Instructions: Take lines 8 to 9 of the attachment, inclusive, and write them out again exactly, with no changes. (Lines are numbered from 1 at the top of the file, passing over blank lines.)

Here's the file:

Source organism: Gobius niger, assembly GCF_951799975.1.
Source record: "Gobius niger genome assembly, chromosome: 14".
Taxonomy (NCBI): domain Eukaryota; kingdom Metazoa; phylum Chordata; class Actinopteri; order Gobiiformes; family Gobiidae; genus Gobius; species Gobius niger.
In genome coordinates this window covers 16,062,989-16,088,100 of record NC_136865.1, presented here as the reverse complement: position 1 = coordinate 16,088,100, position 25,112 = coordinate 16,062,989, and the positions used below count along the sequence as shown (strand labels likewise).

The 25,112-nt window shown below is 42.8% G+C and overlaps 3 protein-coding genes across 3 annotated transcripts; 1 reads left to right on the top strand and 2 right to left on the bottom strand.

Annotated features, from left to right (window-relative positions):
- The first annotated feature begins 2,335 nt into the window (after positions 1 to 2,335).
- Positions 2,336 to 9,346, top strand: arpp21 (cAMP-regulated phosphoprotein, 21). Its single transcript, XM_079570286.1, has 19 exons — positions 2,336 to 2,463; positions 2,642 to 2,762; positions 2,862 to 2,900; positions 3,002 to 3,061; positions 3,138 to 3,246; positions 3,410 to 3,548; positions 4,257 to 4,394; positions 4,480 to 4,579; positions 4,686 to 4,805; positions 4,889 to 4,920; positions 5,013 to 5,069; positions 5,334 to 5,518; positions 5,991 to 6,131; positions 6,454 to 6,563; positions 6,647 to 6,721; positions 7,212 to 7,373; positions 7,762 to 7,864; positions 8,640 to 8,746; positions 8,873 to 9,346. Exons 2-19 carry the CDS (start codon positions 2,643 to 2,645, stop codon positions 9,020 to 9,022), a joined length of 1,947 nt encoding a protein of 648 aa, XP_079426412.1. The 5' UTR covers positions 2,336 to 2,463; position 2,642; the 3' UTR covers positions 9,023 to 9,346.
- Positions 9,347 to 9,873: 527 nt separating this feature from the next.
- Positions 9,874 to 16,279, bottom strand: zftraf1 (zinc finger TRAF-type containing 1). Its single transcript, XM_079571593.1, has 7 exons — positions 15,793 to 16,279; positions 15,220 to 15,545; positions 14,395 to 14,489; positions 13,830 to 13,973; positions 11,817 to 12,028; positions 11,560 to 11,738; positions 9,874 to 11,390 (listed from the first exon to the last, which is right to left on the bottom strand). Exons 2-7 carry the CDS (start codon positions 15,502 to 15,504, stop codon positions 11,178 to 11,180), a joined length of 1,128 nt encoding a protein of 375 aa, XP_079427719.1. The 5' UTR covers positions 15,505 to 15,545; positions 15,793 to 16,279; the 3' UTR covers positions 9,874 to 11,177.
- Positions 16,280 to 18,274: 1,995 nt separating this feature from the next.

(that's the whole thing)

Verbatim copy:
- Positions 2,336 to 9,346, top strand: arpp21 (cAMP-regulated phosphoprotein, 21). Its single transcript, XM_079570286.1, has 19 exons — positions 2,336 to 2,463; positions 2,642 to 2,762; positions 2,862 to 2,900; positions 3,002 to 3,061; positions 3,138 to 3,246; positions 3,410 to 3,548; positions 4,257 to 4,394; positions 4,480 to 4,579; positions 4,686 to 4,805; positions 4,889 to 4,920; positions 5,013 to 5,069; positions 5,334 to 5,518; positions 5,991 to 6,131; positions 6,454 to 6,563; positions 6,647 to 6,721; positions 7,212 to 7,373; positions 7,762 to 7,864; positions 8,640 to 8,746; positions 8,873 to 9,346. Exons 2-19 carry the CDS (start codon positions 2,643 to 2,645, stop codon positions 9,020 to 9,022), a joined length of 1,947 nt encoding a protein of 648 aa, XP_079426412.1. The 5' UTR covers positions 2,336 to 2,463; position 2,642; the 3' UTR covers positions 9,023 to 9,346.
- Positions 9,347 to 9,873: 527 nt separating this feature from the next.